Look at all the movies I'm watching!
LOOK AT THEM.
This film remains incredible. I love how it occupies the liminal space between the poetic and the prosaic with Bob’s journey as someone who is enraptured by American mythology, curdled when it fails to embrace him, and then becomes sadly resigned to reality. It’s a beautiful movie that I’ll go so far as to say is one of the best Westerns ever.
Probably a weird day for the Tweedys.
This remains super cute, and while CG animation has made great strides in the past few decades, it’s difficult to imagine this film being as charming if it wasn’t claymation (and I say that as someone who likes Aardman’s CG efforts). The tactile approach reinforces the chickens’ bits of ingenuity.
Also, it’s interesting that so much of Gibson’s career is defined by violence (characters inflicting and/or receiving), but he’s far more charming as a schemer like here and in Maverick.
Marvel has lost it. Films like Doctor Strange and Iron Man 2 now look like bastions of competence next to stuff like this because as weak as those films are, they still try to have a character arc for their protagonist where the adventure changes his outlook. Everyone in this movie is the same at the end as they are in the beginning. There’s not an ounce of character development or even a challenge to a character’s personality. It is…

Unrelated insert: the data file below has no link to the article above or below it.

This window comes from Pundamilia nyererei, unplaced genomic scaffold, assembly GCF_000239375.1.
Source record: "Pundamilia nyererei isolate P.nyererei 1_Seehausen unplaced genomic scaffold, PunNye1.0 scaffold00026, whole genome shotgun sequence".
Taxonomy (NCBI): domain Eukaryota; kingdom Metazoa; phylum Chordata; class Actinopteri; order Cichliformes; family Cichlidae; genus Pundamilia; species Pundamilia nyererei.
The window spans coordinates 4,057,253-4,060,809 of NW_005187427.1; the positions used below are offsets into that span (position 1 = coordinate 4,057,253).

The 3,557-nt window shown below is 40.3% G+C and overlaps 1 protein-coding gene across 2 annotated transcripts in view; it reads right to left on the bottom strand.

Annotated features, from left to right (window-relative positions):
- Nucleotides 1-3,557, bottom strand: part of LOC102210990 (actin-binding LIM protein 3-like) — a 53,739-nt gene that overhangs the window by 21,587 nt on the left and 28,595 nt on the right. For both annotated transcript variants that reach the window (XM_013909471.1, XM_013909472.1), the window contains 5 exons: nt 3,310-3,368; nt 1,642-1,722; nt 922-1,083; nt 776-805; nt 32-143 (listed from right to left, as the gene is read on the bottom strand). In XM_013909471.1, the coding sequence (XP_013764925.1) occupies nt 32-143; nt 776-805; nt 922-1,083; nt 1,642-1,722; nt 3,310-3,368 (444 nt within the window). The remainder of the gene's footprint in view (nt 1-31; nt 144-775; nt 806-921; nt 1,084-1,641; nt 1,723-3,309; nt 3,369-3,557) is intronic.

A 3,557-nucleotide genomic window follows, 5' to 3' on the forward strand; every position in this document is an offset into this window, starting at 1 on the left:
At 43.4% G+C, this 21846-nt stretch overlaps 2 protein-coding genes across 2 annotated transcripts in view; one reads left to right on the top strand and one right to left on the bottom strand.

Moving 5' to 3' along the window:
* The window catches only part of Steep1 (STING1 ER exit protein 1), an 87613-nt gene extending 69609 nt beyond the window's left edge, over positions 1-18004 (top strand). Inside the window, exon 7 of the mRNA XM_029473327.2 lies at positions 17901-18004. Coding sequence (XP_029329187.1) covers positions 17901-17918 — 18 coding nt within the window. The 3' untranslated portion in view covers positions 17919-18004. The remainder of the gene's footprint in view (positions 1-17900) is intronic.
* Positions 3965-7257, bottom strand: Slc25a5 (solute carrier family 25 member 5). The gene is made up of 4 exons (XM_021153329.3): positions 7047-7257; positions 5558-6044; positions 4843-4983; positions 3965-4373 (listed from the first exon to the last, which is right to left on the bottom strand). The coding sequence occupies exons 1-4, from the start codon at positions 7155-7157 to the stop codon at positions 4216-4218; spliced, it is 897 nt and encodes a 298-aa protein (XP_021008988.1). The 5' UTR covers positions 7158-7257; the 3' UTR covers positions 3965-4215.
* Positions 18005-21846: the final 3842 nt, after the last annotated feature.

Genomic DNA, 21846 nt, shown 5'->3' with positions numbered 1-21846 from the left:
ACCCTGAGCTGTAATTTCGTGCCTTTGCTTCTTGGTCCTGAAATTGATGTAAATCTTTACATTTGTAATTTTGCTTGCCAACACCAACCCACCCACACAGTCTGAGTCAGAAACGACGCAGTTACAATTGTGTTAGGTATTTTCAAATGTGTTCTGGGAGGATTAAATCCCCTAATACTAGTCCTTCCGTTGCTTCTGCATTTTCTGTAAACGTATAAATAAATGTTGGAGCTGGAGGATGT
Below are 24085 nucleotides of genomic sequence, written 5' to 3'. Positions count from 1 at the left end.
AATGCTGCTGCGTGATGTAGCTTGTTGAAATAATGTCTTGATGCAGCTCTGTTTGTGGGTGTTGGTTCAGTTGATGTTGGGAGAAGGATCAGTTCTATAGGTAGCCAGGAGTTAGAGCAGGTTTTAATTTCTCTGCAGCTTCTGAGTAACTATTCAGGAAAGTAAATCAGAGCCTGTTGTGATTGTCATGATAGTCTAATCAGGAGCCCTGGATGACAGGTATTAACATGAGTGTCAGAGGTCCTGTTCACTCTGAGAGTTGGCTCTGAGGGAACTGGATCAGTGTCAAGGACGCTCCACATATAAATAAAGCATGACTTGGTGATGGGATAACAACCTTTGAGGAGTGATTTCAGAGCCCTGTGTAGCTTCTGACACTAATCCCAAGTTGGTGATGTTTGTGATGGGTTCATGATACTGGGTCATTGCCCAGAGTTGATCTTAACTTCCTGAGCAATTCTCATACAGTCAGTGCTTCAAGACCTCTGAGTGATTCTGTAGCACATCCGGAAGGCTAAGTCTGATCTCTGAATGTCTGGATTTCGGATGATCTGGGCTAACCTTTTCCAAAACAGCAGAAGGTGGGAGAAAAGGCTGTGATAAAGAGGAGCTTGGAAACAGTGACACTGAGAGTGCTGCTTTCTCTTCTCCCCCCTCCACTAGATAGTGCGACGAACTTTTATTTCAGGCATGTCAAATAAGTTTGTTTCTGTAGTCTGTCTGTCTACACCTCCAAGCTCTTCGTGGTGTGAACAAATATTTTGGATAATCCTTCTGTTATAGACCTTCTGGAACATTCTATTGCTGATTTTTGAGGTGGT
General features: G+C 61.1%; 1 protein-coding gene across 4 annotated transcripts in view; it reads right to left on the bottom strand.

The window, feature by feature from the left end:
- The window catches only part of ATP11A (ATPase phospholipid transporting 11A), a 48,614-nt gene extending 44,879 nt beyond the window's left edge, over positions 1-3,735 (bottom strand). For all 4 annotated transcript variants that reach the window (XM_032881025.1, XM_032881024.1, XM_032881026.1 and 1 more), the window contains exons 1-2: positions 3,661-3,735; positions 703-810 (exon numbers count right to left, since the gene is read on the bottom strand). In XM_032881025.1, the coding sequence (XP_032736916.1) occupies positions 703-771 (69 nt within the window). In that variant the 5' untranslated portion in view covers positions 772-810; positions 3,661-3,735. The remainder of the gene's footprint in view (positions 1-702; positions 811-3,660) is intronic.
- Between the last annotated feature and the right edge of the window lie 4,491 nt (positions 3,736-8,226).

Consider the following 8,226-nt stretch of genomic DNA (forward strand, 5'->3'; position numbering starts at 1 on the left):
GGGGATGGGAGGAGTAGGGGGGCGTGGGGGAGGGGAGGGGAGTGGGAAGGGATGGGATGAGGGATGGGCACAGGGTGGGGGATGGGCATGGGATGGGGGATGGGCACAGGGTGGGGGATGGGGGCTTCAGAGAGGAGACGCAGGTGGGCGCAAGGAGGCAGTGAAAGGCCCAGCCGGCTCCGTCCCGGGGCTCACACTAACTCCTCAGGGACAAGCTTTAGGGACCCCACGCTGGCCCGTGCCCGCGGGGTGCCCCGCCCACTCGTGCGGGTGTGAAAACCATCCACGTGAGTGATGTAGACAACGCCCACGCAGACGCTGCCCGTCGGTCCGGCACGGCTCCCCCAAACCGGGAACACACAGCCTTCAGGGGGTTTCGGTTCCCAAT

This review may contain spoilers. I can handle the truth.
Between this and Hereditary, I’m confident saying I’m not an Ari Aster fan. On a technical level, his skill is undeniable, but it lacks artistry. Everything he does is painfully self-aware and there’s no empathy for his characters. The deaths of family members are exploited and crassly used for shock value with minimal reckoning. He’s made two movies that are ostensibly about unimaginable grief, and yet they both get bogged down in mythological bullshit. By the end, you’re no longer focused on the protagonist because of some threatening cultish other. Spare me.